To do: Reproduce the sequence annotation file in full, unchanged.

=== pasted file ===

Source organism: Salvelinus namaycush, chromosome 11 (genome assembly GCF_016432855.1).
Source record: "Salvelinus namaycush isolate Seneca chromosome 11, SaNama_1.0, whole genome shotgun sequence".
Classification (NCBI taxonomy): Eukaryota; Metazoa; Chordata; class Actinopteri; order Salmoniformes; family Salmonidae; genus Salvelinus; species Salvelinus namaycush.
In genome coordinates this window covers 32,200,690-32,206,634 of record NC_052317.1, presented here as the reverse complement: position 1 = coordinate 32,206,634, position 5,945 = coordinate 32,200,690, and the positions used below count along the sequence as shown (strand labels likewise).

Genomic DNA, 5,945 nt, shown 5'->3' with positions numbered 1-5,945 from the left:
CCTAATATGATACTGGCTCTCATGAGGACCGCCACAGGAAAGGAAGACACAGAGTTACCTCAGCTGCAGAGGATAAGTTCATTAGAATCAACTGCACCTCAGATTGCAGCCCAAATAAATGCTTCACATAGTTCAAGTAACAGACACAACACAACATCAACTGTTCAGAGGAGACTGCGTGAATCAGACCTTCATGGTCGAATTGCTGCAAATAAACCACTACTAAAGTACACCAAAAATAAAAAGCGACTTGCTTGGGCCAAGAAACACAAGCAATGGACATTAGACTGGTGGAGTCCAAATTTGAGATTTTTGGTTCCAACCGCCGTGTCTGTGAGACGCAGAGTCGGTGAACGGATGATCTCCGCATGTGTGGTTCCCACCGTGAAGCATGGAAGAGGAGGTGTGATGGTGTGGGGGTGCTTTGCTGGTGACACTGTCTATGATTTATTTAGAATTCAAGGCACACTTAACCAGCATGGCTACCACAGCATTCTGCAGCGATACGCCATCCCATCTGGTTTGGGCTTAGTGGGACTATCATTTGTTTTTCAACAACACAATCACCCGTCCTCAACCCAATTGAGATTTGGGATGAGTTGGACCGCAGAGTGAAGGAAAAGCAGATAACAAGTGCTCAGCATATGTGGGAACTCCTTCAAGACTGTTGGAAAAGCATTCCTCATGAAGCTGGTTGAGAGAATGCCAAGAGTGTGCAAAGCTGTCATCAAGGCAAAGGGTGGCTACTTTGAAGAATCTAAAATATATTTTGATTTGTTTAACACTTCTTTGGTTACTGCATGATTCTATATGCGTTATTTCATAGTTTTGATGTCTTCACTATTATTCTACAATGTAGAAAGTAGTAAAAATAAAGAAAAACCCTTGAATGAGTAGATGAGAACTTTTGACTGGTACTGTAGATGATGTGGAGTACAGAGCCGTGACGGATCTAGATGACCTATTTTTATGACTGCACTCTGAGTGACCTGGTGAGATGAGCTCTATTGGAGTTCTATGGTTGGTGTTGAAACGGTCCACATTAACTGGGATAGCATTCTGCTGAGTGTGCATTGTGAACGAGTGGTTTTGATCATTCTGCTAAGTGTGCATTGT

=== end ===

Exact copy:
Source organism: Salvelinus namaycush, chromosome 11 (genome assembly GCF_016432855.1).
Source record: "Salvelinus namaycush isolate Seneca chromosome 11, SaNama_1.0, whole genome shotgun sequence".
Classification (NCBI taxonomy): Eukaryota; Metazoa; Chordata; class Actinopteri; order Salmoniformes; family Salmonidae; genus Salvelinus; species Salvelinus namaycush.
In genome coordinates this window covers 32,200,690-32,206,634 of record NC_052317.1, presented here as the reverse complement: position 1 = coordinate 32,206,634, position 5,945 = coordinate 32,200,690, and the positions used below count along the sequence as shown (strand labels likewise).

Genomic DNA, 5,945 nt, shown 5'->3' with positions numbered 1-5,945 from the left:
CCTAATATGATACTGGCTCTCATGAGGACCGCCACAGGAAAGGAAGACACAGAGTTACCTCAGCTGCAGAGGATAAGTTCATTAGAATCAACTGCACCTCAGATTGCAGCCCAAATAAATGCTTCACATAGTTCAAGTAACAGACACAACACAACATCAACTGTTCAGAGGAGACTGCGTGAATCAGACCTTCATGGTCGAATTGCTGCAAATAAACCACTACTAAAGTACACCAAAAATAAAAAGCGACTTGCTTGGGCCAAGAAACACAAGCAATGGACATTAGACTGGTGGAGTCCAAATTTGAGATTTTTGGTTCCAACCGCCGTGTCTGTGAGACGCAGAGTCGGTGAACGGATGATCTCCGCATGTGTGGTTCCCACCGTGAAGCATGGAAGAGGAGGTGTGATGGTGTGGGGGTGCTTTGCTGGTGACACTGTCTATGATTTATTTAGAATTCAAGGCACACTTAACCAGCATGGCTACCACAGCATTCTGCAGCGATACGCCATCCCATCTGGTTTGGGCTTAGTGGGACTATCATTTGTTTTTCAACAACACAATCACCCGTCCTCAACCCAATTGAGATTTGGGATGAGTTGGACCGCAGAGTGAAGGAAAAGCAGATAACAAGTGCTCAGCATATGTGGGAACTCCTTCAAGACTGTTGGAAAAGCATTCCTCATGAAGCTGGTTGAGAGAATGCCAAGAGTGTGCAAAGCTGTCATCAAGGCAAAGGGTGGCTACTTTGAAGAATCTAAAATATATTTTGATTTGTTTAACACTTCTTTGGTTACTGCATGATTCTATATGCGTTATTTCATAGTTTTGATGTCTTCACTATTATTCTACAATGTAGAAAGTAGTAAAAATAAAGAAAAACCCTTGAATGAGTAGATGAGAACTTTTGACTGGTACTGTAGATGATGTGGAGTACAGAGCCGTGACGGATCTAGATGACCTATTTTTATGACTGCACTCTGAGTGACCTGGTGAGATGAGCTCTATTGGAGTTCTATGGTTGGTGTTGAAACGGTCCACATTAACTGGGATAGCATTCTGCTGAGTGTGCATTGTGAACGAGTGGTTTTGATCATTCTGCTAAGTGTGCATTGT